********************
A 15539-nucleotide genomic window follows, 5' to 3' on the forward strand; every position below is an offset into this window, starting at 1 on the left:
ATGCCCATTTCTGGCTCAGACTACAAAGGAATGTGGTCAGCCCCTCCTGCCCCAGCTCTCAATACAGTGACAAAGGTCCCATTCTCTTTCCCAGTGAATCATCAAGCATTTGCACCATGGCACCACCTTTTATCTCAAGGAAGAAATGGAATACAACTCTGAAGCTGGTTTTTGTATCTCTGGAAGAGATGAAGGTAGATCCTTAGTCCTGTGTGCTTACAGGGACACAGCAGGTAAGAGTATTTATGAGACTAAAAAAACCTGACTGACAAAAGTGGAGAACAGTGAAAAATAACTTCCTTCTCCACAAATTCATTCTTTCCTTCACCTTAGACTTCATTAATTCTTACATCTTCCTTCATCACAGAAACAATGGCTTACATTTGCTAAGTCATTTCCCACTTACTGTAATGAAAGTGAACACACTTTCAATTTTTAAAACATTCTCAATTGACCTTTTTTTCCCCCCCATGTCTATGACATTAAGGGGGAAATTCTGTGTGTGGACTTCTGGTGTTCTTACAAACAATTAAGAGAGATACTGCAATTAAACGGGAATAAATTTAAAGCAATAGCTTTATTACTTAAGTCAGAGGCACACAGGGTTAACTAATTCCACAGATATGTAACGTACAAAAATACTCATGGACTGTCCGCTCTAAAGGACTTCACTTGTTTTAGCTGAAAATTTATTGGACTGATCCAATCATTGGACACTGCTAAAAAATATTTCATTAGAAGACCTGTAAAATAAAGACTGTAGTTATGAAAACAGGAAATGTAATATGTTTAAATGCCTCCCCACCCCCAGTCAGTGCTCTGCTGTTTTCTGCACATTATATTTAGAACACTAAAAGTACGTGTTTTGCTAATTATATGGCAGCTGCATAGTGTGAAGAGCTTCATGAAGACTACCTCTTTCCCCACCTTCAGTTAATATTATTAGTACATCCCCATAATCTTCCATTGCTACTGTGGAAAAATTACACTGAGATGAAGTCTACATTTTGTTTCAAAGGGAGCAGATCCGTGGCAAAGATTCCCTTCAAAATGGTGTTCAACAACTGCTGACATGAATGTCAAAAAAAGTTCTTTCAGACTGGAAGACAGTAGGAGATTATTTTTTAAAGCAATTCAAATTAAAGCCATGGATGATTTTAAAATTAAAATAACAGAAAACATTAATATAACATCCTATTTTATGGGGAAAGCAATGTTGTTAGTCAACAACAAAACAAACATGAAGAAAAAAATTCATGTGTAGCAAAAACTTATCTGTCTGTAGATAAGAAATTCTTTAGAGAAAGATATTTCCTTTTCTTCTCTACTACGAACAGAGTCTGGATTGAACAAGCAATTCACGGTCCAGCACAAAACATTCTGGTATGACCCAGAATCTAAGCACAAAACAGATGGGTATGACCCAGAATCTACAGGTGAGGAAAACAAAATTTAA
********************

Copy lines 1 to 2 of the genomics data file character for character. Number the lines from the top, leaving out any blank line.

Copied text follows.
A 15539-nucleotide genomic window follows, 5' to 3' on the forward strand; every position below is an offset into this window, starting at 1 on the left:
ATGCCCATTTCTGGCTCAGACTACAAAGGAATGTGGTCAGCCCCTCCTGCCCCAGCTCTCAATACAGTGACAAAGGTCCCATTCTCTTTCCCAGTGAATCATCAAGCATTTGCACCATGGCACCACCTTTTATCTCAAGGAAGAAATGGAATACAACTCTGAAGCTGGTTTTTGTATCTCTGGAAGAGATGAAGGTAGATCCTTAGTCCTGTGTGCTTACAGGGACACAGCAGGTAAGAGTATTTATGAGACTAAAAAAACCTGACTGACAAAAGTGGAGAACAGTGAAAAATAACTTCCTTCTCCACAAATTCATTCTTTCCTTCACCTTAGACTTCATTAATTCTTACATCTTCCTTCATCACAGAAACAATGGCTTACATTTGCTAAGTCATTTCCCACTTACTGTAATGAAAGTGAACACACTTTCAATTTTTAAAACATTCTCAATTGACCTTTTTTTCCCCCCCATGTCTATGACATTAAGGGGGAAATTCTGTGTGTGGACTTCTGGTGTTCTTACAAACAATTAAGAGAGATACTGCAATTAAACGGGAATAAATTTAAAGCAATAGCTTTATTACTTAAGTCAGAGGCACACAGGGTTAACTAATTCCACAGATATGTAACGTACAAAAATACTCATGGACTGTCCGCTCTAAAGGACTTCACTTGTTTTAGCTGAAAATTTATTGGACTGATCCAATCATTGGACACTGCTAAAAAATATTTCATTAGAAGACCTGTAAAATAAAGACTGTAGTTATGAAAACAGGAAATGTAATATGTTTAAATGCCTCCCCACCCCCAGTCAGTGCTCTGCTGTTTTCTGCACATTATATTTAGAACACTAAAAGTACGTGTTTTGCTAATTATATGGCAGCTGCATAGTGTGAAGAGCTTCATGAAGACTACCTCTTTCCCCACCTTCAGTTAATATTATTAGTACATCCCCATAATCTTCCATTGCTACTGTGGAAAAATTACACTGAGATGAAGTCTACATTTTGTTTCAAAGGGAGCAGATCCGTGGCAAAGATTCCCTTCAAAATGGTGTTCAACAACTGCTGACATGAATGTCAAAAAAAGTTCTTTCAGACTGGAAGACAGTAGGAGATTATTTTTTAAAGCAATTCAAATTAAAGCCATGGATGATTTTAAAATTAAAATAACAGAAAACATTAATATAACATCCTATTTTATGGGGAAAGCAATGTTGTTAGTCAACAACAAAACAAACATGAAGAAAAAAATTCATGTGTAGCAAAAACTTATCTGTCTGTAGATAAGAAATTCTTTAGAGAAAGATATTTCCTTTTCTTCTCTACTACGAACAGAGTCTGGATTGAACAAGCAATTCACGGTCCAGCACAAAACATTCTGGTATGACCCAGAATCTAAGCACAAAACAGATGGGTATGACCCAGAATCTACAGGTGAGGAAAACAAAATTTAA